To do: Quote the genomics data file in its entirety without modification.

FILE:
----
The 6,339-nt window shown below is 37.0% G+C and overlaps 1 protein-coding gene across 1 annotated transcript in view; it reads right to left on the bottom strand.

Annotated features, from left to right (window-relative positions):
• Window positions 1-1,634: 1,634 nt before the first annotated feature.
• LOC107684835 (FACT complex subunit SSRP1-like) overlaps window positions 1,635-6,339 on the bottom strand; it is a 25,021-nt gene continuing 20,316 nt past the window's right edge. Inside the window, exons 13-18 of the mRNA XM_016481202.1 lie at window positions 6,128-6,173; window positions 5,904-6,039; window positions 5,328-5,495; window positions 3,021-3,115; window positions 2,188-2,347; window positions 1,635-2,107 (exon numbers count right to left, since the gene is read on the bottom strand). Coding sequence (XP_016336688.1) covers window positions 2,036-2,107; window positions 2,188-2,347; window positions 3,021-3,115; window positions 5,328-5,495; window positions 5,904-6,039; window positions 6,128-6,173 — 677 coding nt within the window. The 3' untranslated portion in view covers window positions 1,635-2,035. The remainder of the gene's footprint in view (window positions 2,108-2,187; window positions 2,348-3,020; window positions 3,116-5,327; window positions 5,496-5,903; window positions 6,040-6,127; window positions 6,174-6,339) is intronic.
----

The 6,339-nt window shown below is 37.0% G+C and overlaps 1 protein-coding gene across 1 annotated transcript in view; it reads right to left on the bottom strand.

Annotated features, from left to right (window-relative positions):
• Window positions 1-1,634: 1,634 nt before the first annotated feature.
• LOC107684835 (FACT complex subunit SSRP1-like) overlaps window positions 1,635-6,339 on the bottom strand; it is a 25,021-nt gene continuing 20,316 nt past the window's right edge. Inside the window, exons 13-18 of the mRNA XM_016481202.1 lie at window positions 6,128-6,173; window positions 5,904-6,039; window positions 5,328-5,495; window positions 3,021-3,115; window positions 2,188-2,347; window positions 1,635-2,107 (exon numbers count right to left, since the gene is read on the bottom strand). Coding sequence (XP_016336688.1) covers window positions 2,036-2,107; window positions 2,188-2,347; window positions 3,021-3,115; window positions 5,328-5,495; window positions 5,904-6,039; window positions 6,128-6,173 — 677 coding nt within the window. The 3' untranslated portion in view covers window positions 1,635-2,035. The remainder of the gene's footprint in view (window positions 2,108-2,187; window positions 2,348-3,020; window positions 3,116-5,327; window positions 5,496-5,903; window positions 6,040-6,127; window positions 6,174-6,339) is intronic.